If your only memory of the Manic Street Preachers has been the ‘post-Richey’ period – an era of increasingly bland and uninspired albums epitomised by the rather too polished Lifeblood – then you could be forgiven for wondering exactly what the fuss is about the Welsh rockers.
Yet it’s hard to describe exactly how vital the Manics were back in 1992. In an era populated by ‘post-shoegazing’ bands and ruled by grunge, the sight of the four piece bellowing “Repeat after me – fuck Queen and Country” on TV car crash The Word was almost impossibly exciting. And over the next few years they remained one of the most intriguing acts around – culminating in the genuinely harrowing The Holy Bible.
A lot of the credit for the band’s early years has to go to Richey Edwards of course, but it would be wrong to play down the influence of his writing partner Nicky Wire. While James Dean Bradfield and Sean Moore were the musical brains behind the band, it was Edwards and Wire who set out their aesthetic – the very thing that made them unique when they first started.
For his first solo project, it appears as if Wire’s gone back to basics. From the collage of the album sleeve to the raw, unpolished sound within, it’s a million miles away from late period Manics. In sharp contrast to Bradfield’s surprisingly successful poppy new direction, this is a much more experimental and challenging listen. It’s not impenetrable – Break My Heart Slowly is wonderfully catchy – but it certainly won’t be classed under ‘easy listening’.
The album itself started off as a poetry project and flashes of this still remain, most explicitly in (Nicky Wire’s) Last. Yet the lyrics never stray into pretentiousness, tackling both the personal (You Will Always Be My Home) and the political (The Shining Path, about terrorism).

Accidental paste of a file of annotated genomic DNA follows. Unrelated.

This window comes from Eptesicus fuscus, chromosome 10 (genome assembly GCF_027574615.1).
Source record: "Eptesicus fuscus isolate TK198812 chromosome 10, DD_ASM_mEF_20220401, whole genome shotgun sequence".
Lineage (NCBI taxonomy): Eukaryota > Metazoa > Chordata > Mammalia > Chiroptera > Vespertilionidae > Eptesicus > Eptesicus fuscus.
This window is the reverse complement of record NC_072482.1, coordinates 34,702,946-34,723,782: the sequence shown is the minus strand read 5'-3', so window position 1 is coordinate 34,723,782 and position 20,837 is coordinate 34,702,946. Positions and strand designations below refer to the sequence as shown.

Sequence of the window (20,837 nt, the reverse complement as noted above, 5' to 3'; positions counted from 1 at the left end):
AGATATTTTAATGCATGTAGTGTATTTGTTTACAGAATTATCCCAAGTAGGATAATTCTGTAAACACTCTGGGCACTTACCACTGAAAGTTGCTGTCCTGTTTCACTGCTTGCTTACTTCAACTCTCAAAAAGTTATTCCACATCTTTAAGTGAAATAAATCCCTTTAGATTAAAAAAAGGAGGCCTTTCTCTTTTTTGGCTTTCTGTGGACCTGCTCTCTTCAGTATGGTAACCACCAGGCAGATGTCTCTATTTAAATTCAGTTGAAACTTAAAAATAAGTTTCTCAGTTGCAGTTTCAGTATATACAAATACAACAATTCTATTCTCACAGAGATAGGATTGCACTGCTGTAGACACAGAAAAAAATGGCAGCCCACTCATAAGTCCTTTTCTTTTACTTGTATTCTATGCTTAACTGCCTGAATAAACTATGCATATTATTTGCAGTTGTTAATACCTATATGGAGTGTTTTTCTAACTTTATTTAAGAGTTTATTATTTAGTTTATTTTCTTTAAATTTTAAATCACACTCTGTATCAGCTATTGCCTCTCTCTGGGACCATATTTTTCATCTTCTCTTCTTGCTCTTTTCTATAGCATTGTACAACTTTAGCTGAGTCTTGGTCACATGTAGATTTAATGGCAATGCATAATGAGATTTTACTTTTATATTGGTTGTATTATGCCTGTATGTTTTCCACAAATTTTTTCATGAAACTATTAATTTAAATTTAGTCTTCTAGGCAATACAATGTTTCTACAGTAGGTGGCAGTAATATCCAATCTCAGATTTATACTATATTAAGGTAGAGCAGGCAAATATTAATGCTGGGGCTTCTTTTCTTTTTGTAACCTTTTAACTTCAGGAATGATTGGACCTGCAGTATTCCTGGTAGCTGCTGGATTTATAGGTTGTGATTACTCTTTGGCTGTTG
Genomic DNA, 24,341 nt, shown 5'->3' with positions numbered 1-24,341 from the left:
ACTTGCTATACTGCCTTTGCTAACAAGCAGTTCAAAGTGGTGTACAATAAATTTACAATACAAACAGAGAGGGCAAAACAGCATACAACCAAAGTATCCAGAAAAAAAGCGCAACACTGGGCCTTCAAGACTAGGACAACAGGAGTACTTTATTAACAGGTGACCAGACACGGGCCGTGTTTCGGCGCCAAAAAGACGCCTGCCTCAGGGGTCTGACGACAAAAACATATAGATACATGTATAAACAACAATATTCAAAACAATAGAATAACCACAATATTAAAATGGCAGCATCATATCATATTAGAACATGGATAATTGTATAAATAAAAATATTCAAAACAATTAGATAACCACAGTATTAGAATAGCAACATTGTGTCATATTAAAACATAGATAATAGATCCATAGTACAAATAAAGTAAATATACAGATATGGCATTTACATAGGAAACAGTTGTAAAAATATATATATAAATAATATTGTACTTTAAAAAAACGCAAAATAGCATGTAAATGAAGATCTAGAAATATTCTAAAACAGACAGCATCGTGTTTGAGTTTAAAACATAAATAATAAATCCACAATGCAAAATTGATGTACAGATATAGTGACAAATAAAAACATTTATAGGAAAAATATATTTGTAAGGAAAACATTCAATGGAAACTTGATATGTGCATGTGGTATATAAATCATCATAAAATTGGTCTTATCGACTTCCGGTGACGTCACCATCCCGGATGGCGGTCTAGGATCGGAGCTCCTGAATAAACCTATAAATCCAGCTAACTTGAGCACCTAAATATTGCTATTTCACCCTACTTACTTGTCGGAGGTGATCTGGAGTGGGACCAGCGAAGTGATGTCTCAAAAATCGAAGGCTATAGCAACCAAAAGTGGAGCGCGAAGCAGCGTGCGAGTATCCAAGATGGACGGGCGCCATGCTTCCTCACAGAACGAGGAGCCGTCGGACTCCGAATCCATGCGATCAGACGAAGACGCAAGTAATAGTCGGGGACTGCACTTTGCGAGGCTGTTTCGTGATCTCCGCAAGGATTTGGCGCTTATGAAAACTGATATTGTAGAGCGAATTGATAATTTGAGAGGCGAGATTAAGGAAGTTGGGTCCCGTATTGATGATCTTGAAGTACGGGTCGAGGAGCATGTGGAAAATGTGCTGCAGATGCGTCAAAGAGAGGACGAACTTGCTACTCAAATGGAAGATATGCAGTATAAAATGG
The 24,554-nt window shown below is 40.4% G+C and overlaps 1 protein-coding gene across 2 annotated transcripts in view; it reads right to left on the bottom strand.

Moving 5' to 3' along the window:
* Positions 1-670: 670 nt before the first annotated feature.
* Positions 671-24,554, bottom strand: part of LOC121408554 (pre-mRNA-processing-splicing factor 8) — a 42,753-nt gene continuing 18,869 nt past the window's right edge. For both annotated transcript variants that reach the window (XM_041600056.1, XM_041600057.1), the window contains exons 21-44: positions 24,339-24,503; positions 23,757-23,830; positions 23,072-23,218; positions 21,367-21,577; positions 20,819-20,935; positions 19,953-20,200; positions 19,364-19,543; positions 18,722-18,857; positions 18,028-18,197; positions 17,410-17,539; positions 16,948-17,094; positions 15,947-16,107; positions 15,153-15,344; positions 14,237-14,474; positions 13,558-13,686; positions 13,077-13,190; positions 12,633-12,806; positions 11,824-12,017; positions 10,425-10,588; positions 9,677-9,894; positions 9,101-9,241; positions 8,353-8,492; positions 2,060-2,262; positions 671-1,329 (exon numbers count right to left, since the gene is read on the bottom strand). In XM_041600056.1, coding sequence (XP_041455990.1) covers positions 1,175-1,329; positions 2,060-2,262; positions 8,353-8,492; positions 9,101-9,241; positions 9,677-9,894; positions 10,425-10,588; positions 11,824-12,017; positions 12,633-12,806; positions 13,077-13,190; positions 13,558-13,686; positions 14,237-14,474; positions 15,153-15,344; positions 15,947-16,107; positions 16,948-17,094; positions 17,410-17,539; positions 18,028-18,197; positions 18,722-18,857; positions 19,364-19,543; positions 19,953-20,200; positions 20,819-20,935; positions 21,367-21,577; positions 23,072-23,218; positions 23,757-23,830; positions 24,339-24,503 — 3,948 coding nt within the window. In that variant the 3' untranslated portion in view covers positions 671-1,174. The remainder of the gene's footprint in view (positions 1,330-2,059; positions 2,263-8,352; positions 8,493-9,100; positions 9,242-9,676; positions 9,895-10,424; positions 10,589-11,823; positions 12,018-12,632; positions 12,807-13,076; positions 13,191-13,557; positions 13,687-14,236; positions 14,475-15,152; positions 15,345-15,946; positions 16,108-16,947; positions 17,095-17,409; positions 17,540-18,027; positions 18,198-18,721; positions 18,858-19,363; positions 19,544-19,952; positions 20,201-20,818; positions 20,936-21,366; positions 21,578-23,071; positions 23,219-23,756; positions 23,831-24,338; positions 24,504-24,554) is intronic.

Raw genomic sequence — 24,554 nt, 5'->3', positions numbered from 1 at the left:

The one drawback with the album though is very clear a couple of tracks in – Wire is no singer. His voice is a characterless drone, and becomes incredibly wearisome over the course of an album. Goodbye Suicide pulls off the cunning trick of seeming to go on forever while also being under three minutes long, while the piano dirge of So Much For The Future becomes almost painful to listen to.
However, perhaps that can only be expected. Musically, the album is pleasingly varied, ranging from the acoustic strum along of Break My Heart Slowly to The Jesus And Mary Chain soundalike of Withdraw Retreat. The excellent Bobby Untitled is a certain highlight, while the instrumental Sehnsucht at least gives us a break from Wire’s vocals.
Ultimately, this should be treated as what it is – an excuse for Wire to experiment and be unconstrained by the job of being in a band. It’s a different beast to Bradfield’s solo project and it’s useless even trying to compare them. It’s unlikely to appeal to anyone outside the Manics fanbase, and even a few of those may find it a bit hard-going.
It does possess a certain eerie charm though, and is likely to become a well regarded curio when the history of the Manics is raked over in a few years’ time. Certainly if these solo projects have done the job of re-energising Bradfield and Wire, then maybe we’ll have a return to form for their band before long.